KANSAS CITY, Mo. — Damon Daniel said he remembers speaking to a grandmother in a Kansas City neighborhood after a shooting earlier this year. The woman had lived in her home for more than 40 years, but now she was scared after stray bullets went through her front window.
Daniel knocked on her door and offered to help pay for replacing the windows and provided access to counseling.
"Our message again is that we care. That is new to some of them. They hadn't had that before. One woman even expressed to us she is not used to receiving help, so this was a great relief for her," explained Daniel who is the president Ad Hoc Group Against Crime, an organization in Kansas City dedicated to fighting violence.
Wednesday, Jackson County Prosecutor Jean Peters Baker announced the creation of the Caring for Crime Survivors program. The program is designed specifically to help victims of shootings, such as the grandmother Daniel met.
Victim advocates from the prosecutor's office will team up with counselors and volunteers from the Ad Hoc Group Against Crime to run the program.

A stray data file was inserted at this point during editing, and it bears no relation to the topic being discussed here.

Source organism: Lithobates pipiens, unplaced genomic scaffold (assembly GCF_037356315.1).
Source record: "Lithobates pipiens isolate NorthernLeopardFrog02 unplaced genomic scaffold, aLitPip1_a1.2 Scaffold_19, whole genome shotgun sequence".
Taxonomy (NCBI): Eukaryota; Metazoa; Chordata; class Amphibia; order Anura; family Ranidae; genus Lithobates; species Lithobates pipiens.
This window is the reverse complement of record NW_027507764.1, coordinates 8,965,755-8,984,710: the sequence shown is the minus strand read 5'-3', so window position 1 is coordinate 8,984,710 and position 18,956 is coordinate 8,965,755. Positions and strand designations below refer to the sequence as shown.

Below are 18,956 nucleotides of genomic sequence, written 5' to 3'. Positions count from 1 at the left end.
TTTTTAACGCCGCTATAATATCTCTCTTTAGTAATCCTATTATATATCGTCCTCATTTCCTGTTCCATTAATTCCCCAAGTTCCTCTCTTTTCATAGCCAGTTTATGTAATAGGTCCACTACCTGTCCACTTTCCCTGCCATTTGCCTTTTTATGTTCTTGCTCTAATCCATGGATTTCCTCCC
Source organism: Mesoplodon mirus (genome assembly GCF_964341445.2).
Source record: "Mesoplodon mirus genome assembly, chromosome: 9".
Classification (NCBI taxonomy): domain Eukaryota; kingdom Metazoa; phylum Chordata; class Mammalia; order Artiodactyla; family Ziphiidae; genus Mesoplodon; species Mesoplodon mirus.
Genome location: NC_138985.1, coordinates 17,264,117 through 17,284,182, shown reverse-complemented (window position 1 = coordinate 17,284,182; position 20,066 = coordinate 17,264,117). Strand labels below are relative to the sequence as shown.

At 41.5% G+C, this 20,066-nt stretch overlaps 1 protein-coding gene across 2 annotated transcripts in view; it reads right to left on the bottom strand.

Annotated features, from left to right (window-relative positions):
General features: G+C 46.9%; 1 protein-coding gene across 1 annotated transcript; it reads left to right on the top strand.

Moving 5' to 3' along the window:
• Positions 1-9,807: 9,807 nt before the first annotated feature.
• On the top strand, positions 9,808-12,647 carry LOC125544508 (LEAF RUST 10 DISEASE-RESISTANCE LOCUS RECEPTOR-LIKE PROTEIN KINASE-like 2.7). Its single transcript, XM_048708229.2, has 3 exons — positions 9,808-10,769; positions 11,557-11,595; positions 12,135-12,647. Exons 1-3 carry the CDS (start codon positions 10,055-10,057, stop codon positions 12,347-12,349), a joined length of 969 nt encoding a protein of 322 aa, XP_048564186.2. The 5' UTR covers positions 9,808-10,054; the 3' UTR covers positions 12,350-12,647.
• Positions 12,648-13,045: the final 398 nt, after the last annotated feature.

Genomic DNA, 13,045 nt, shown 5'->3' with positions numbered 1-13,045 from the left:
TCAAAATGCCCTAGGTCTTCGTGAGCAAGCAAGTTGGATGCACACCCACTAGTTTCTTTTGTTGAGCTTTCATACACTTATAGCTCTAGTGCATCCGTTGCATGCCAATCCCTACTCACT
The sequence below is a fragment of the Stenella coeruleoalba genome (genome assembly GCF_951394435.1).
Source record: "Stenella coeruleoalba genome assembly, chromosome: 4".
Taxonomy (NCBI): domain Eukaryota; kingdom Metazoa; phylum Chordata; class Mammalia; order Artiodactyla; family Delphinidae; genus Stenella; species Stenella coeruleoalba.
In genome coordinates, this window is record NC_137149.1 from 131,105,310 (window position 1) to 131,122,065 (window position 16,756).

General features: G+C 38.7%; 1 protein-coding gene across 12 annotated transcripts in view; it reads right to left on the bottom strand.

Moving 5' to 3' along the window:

They will reach out to immediate victims of shootings, and then visit neighbors in a door-to-door campaign.
The Community Backed Anti-Drug Tax (COMBAT) contributed $100,000 to launch this program. Peters Baker said her office applied for several grants to supplement the initiative, but did not receive any funding that way. She added her office could not wait any longer before starting this program.
In 2017, there were more than 500 bullet to skin, non-fatal shootings in Kansas City.
By taking actions to help people, instead of simply talking about it, organizers anticipate this initiative will build relationships and trust between the community and the justice system.
"If we want to live in a healthier community, if we want to live in a safe community, if we want to live in a community where people talk about crime and they're willing to talk to the police – then we need to step up and support them. In a real way. Not just in words, but in our actions," Peters Baker said.
The prosecutor’s office established a phone number dedicated to Caring for Crime Survivors: 816-842-8467.